On April 13, 2005, Stanley Bell was confined at the St. Clair County Jail in Illinois. At the time he was admitted to the jail he was taking three prescription psychiatric medications.
During his regular weekly visit to the facility, contract psychiatrist Dr. Hetal Amin met with Bell on April 21, 2005 to conduct a psychiatric examination. “Bell, who suffers from bipolar affective disorder, became highly agitated and refused to talk with Dr. Amin in the presence of a jail officer, insisting that he was entitled to a private consultation with the doctor.” Jail policy required a guard to be present. “A standoff ensued, with Bell growing increasingly belligerent and refusing to participate in an examination until the jail officer left the room and Dr. Amin refusing to conduct the examination without the jail officer being present.”
Amin did not conduct the examination, “discontinued all of Bell’s medications and planned to try to examine him again the following week when he returned to the jail.” Two days later, on April 23, 2005, Bell committed suicide; he left a note “that said St. Clair County was responsible for his death because it had taken away his medication.”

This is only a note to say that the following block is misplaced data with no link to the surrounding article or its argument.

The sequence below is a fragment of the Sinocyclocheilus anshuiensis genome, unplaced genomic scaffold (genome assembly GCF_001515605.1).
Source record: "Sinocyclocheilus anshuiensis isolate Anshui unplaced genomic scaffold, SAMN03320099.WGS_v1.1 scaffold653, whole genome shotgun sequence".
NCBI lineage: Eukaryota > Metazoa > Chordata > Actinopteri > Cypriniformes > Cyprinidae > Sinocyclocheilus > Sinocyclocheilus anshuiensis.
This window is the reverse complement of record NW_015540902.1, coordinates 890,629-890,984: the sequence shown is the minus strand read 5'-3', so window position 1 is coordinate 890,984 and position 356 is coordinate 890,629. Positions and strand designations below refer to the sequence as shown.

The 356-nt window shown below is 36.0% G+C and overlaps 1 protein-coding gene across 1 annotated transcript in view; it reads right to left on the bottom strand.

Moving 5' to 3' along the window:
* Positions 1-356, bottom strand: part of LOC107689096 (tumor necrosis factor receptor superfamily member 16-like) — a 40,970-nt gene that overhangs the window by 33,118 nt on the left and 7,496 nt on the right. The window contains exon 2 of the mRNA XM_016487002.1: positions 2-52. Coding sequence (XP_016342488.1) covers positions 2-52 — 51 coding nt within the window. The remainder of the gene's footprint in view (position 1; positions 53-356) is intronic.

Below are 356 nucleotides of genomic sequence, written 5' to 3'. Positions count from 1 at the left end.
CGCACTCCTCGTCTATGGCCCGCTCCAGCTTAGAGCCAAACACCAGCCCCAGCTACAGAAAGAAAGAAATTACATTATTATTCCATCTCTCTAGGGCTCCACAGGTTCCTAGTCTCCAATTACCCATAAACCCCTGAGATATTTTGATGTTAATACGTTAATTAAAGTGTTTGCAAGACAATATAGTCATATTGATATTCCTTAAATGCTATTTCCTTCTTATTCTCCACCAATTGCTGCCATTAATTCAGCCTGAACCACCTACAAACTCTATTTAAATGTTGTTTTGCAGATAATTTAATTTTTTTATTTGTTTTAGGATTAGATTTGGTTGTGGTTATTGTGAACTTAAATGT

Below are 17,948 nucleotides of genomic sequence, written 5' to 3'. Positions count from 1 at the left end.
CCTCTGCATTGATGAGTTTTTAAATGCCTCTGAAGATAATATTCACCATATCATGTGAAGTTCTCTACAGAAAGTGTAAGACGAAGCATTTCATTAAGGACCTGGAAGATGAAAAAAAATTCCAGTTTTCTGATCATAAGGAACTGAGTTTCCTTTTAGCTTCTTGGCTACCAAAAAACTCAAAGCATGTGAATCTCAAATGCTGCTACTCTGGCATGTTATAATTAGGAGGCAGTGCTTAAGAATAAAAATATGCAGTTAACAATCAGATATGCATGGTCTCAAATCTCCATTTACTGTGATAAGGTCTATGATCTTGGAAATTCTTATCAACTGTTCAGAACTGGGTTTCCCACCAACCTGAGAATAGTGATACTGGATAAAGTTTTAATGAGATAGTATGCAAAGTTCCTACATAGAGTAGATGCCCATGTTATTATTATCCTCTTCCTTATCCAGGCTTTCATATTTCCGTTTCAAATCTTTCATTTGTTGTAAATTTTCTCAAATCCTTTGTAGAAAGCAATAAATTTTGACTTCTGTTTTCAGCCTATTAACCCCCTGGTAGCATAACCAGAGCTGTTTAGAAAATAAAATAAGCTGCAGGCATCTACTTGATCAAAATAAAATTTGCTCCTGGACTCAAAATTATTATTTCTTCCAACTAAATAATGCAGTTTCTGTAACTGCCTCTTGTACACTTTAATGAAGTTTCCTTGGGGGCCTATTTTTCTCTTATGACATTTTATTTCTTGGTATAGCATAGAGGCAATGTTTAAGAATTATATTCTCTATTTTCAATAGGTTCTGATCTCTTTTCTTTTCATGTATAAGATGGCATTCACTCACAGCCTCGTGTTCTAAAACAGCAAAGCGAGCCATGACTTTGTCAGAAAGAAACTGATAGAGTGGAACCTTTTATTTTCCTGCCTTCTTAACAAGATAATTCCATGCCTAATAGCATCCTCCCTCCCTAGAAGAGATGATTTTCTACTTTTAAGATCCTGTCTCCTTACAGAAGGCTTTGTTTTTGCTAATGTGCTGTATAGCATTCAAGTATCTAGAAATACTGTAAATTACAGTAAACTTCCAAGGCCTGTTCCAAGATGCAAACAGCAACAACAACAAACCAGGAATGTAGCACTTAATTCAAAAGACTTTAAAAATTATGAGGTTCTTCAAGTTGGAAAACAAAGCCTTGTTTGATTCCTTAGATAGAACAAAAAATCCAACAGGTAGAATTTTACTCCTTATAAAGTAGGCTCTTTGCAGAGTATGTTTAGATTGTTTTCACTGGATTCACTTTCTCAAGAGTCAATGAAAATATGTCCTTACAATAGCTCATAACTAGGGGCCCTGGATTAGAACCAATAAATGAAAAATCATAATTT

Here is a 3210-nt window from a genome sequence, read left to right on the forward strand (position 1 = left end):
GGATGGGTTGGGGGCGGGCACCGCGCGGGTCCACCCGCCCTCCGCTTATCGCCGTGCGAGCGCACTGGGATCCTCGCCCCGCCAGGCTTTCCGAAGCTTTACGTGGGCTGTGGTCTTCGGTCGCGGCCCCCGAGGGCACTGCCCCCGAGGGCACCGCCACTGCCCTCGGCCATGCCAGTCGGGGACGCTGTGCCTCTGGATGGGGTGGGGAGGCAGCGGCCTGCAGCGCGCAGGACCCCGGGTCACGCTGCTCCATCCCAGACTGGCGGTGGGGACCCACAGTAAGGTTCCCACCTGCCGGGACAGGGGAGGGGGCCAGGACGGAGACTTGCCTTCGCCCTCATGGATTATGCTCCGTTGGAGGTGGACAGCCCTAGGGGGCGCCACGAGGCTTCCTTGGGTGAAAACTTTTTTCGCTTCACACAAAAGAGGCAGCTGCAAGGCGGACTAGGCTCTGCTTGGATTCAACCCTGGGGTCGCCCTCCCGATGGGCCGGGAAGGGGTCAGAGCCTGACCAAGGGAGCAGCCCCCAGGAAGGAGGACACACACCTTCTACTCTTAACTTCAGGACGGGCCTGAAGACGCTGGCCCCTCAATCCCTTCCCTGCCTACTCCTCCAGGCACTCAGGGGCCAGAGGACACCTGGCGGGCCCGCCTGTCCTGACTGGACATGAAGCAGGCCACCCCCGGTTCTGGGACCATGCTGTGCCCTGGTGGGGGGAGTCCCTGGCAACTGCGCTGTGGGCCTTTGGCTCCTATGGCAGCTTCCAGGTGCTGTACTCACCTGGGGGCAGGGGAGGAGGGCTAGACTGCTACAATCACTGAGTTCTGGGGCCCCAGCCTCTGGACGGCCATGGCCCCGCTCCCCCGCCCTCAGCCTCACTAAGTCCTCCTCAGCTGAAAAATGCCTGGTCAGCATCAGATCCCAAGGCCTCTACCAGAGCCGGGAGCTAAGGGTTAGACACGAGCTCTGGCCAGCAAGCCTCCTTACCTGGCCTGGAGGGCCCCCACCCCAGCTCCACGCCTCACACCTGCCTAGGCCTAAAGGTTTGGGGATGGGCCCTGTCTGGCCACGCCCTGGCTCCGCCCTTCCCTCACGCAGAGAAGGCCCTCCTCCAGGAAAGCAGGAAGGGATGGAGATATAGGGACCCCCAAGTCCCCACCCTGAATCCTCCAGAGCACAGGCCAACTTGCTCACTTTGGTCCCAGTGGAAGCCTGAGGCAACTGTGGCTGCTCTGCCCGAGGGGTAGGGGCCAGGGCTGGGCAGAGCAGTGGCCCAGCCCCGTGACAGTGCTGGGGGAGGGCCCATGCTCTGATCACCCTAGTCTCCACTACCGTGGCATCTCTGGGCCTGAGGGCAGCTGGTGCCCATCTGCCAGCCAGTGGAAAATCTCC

Bell’s sister, Elisha Hunter, sued on her own behalf and as personal representative of Bell’s estate, alleging constitu-tional violations, medical malpractice and wrongful death. The U.S. District Court granted the defendants’ motion for summary judgment, and Hunter appealed.
On October 1, 2009, the Seventh Circuit affirmed the grant of summary judgment to St. Clair County, finding that Bell “did not have the right to an examination by Dr. Amin without the corrections officer remaining in the room.” Accordingly, the appellate court concluded that the county’s policy did not violate Bell’s constitutional rights, and thus there was no ba-sis for holding the county liable.
However, the Court of Appeals reversed the grant of summary judgment to Dr. Amin on the medical malpractice claim. While “Dr. Amin cannot be held liable for failing to conduct an examination of Bell,” the Court explained that Hunter “also alleges that Dr. Amin committed malpractice by discontinuing Bell’s medication ... Bell did not refuse to continue his medication, rather, he refused to submit to a psychiatric examination by Dr. Amin.” The Seventh Circuit found “no evi-dence to support Dr. Amin’s bare assertion that it was necessary for Bell to be examined by him in order for his previ-ously-prescribed medication to be continued.” See: Hunter v. Amin, 583 F.3d 486 (7th Cir. 2009).
The remaining medical malpractice claims against Dr. Amin settled on remand under undisclosed terms.
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Related legal case
Hunter v. Amin
|Cite||583 F.3d 486 (7th Cir. 2009)|
|Level||Court of Appeals|